Thomas Jefferson Bowen (1814-1875)
Central Africa, chap. XIVEdit
Several of the villagers told me of an animal, called agbangrere, which has the form of a horse, the feet of a cow, and single horn in the forehead, like that of a large antelope. This creature is sometimes slain in Yóruba, but the unfortunate slayer is sure to die within a year. Only one had been killed in these parts for a long time, and the skull of that was buried in the stack of bones before the hunter's temple, at Bi-olorrun-pellu, but I could not be permitted to pull down the stack and remove it. The horn of one was produced, and proved to be nearly as long as my arm, black in color, coarsely rugose below and smooth toward the point. The stoutly denied that it was an antelope's horn, and said that the person who owned it, held it sacred as a sort of órisha, or idol. Bíoku himself confirmed all these statements. They declared further that king Suta had a living unicorn at Ilorrin. Three years afterward, when I went to Ilorrin, I asked the king's people whether they had ever seen a unicorn? They replied, Yes, that one had been brought into the town as a present to the king; that it was shaped like a horse, but was not so large—that it had cloven feet like those of the large antelope, (ira,) that its color was sorrel—that it had a large black horn on its forehead, that it refused to eat, and that the king had it taken out of the town and killed.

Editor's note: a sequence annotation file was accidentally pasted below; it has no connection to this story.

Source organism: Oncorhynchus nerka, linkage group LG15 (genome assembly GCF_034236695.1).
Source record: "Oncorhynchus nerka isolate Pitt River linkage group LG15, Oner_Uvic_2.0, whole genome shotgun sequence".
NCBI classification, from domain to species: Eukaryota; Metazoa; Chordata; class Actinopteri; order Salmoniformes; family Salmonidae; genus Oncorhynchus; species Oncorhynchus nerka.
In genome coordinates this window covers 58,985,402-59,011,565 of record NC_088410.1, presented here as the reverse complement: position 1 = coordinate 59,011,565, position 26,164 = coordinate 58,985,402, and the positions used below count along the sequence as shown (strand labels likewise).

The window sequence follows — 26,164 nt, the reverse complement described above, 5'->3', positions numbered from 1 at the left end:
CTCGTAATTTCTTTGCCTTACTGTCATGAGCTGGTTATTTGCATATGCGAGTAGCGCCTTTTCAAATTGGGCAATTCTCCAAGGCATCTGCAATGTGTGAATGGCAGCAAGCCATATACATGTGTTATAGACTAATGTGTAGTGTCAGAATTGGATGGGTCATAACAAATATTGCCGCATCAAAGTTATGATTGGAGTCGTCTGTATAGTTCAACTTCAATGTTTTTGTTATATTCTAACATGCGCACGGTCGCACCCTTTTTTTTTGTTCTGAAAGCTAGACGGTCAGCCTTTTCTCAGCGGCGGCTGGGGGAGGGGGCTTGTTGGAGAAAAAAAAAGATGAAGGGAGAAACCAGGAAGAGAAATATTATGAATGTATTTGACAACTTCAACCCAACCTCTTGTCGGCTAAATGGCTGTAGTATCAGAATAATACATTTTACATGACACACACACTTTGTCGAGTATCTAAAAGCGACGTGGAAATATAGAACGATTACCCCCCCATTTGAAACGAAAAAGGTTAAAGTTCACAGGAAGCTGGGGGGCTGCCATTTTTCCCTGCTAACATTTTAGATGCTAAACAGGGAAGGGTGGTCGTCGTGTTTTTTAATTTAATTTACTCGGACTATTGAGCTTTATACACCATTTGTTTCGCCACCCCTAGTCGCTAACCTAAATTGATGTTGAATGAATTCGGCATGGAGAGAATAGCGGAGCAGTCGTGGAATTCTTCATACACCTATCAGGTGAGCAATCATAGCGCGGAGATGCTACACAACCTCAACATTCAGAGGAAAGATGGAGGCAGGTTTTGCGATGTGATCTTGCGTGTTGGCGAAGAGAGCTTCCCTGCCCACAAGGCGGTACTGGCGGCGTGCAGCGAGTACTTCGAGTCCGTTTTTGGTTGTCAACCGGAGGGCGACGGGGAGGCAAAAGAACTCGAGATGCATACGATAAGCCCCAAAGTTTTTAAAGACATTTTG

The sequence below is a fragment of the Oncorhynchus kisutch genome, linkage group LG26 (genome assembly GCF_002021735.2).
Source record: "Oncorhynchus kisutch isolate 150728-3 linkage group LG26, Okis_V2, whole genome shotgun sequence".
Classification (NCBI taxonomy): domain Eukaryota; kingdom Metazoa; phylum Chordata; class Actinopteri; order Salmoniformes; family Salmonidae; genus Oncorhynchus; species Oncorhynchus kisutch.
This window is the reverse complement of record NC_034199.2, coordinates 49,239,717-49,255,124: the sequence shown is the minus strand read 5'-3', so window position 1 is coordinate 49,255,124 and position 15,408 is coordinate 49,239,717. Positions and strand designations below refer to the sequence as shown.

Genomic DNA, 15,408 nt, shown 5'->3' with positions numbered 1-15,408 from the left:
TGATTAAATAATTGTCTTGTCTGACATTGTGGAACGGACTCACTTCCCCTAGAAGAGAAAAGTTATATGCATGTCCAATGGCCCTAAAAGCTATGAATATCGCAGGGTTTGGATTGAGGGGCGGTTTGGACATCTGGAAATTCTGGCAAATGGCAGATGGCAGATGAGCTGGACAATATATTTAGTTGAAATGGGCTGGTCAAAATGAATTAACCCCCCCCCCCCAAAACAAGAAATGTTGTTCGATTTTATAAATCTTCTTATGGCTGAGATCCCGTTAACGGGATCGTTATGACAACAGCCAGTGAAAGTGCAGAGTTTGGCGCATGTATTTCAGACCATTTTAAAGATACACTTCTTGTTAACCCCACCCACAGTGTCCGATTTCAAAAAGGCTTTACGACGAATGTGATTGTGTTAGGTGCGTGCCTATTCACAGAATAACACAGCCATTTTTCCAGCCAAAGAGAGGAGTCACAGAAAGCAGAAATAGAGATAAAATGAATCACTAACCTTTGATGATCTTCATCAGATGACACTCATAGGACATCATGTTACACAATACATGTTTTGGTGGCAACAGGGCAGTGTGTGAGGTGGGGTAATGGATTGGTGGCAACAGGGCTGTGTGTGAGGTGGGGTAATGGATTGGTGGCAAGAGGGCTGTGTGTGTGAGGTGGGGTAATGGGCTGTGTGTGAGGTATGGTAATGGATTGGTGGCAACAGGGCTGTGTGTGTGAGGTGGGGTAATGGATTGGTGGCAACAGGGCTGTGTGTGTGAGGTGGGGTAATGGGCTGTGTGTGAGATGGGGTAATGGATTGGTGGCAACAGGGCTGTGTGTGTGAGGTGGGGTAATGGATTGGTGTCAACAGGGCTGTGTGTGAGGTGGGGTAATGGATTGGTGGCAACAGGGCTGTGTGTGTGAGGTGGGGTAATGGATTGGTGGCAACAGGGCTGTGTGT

The king's slaves had eaten its flesh, but no one knew what became of the horn or the skull. If such an animal exists in the country, some of us will probably be able to procure a skull before long.
Central Africa, chap XVIIEdit
The next tribe in order are the Alabiwo, who have a small goat-like horn projecting from the middle of their forehead. For all that, they are a nice kind of black people and quite intelligent. A woman of this tribe is now in slavery at Offa, near Ilorrin. She always wears a handkerchief around her head because she as ashamed of her horn.